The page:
I needed to keep reminding myself that Isaac Asimov wrote the first three “Foundation” books in the 60s. Whenever they said “computer,” it meant a person, not a device. It helped that a large basis for the story was the uses of nuclear power for everyday technology. Yeah, that sounds like an idea spawned from the Cold War.
As interesting as the technological advances are, the main pull through the story is not the understanding of technology, but the understanding of societies and worlds of people. The premises: using a high form of sociology, one man has predicted the fate of humanity throughout the galaxy for the next 1,000 years. He foresees calamity and creates the Foundation to help humanity survive the decline of society. With a timeline of 3 generations, the first book of “the Foundation Series” doesn’t focus on characters/plot/setting, but instead on the growth of thought (if that makes any sense). It doesn’t have one big climax at the end, but a climax for each generation, as they face issues of society and fight to out-think their problems by analyzing their opponents and thinking ahead. It’s like a 300 year game of chess involving technology, religion, and trade. There are some key characters, but they’re mostly set apart from the others by the way they think.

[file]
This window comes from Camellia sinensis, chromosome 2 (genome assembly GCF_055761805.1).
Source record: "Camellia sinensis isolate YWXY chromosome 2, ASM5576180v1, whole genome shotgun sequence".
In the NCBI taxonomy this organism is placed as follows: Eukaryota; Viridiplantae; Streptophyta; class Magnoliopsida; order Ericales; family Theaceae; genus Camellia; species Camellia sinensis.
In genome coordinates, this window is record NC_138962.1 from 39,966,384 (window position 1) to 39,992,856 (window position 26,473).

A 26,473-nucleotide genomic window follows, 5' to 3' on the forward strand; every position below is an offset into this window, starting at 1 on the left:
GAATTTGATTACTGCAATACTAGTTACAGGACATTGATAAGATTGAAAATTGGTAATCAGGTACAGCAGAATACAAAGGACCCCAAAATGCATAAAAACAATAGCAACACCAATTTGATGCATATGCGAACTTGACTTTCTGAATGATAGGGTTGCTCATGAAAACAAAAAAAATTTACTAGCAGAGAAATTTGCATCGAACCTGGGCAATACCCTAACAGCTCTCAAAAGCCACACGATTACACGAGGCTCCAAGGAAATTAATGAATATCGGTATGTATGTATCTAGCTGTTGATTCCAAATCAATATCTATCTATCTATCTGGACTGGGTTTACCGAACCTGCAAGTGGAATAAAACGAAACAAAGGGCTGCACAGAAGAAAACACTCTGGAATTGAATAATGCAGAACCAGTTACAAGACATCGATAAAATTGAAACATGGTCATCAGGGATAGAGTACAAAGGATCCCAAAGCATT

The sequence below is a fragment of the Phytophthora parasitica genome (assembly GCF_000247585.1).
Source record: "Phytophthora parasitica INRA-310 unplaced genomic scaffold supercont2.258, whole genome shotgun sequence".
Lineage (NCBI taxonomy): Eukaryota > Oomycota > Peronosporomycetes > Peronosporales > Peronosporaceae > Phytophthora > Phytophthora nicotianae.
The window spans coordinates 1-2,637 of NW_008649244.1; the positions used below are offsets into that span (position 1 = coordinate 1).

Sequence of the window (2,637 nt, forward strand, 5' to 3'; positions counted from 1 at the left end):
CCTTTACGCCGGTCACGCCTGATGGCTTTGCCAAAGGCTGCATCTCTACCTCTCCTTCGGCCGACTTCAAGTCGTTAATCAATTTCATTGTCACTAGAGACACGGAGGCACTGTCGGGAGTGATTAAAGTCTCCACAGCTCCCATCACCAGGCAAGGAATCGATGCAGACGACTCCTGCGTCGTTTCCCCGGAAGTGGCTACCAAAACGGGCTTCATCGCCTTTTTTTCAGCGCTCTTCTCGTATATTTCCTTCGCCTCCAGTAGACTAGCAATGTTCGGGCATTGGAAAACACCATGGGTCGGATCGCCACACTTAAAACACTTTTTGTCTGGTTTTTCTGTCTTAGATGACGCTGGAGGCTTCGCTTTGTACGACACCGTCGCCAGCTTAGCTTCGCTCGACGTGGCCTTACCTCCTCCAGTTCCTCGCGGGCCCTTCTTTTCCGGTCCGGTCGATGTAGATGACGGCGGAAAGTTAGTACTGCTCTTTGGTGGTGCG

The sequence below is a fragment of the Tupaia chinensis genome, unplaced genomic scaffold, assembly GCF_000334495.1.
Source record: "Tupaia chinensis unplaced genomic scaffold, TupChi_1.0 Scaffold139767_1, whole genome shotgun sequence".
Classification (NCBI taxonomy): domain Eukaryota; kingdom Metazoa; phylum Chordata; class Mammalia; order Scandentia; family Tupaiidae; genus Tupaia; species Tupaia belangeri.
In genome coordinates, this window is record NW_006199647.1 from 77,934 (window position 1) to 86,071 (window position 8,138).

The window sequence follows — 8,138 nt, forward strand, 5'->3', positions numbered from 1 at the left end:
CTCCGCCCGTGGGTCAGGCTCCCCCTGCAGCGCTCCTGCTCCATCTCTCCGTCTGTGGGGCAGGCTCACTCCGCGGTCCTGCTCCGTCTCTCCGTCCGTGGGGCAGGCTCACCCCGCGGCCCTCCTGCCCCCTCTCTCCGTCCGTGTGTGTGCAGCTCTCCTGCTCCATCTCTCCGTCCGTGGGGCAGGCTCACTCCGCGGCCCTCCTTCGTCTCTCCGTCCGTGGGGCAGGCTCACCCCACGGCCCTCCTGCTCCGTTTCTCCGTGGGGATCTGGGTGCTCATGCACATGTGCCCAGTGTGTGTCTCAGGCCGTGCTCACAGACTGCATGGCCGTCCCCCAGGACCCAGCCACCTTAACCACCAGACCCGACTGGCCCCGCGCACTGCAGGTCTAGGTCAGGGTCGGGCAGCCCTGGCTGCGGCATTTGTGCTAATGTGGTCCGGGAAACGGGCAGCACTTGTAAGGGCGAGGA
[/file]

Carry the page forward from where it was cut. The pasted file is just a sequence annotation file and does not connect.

Not even Mr. Asimov is sure how, but it was voted “Best Series Ever,” back in 1966. It’s not one of my personal favorites, but it definitely makes you think about society, its different problems and solutions, and the path to corruption. I’ll give it ****4 stars****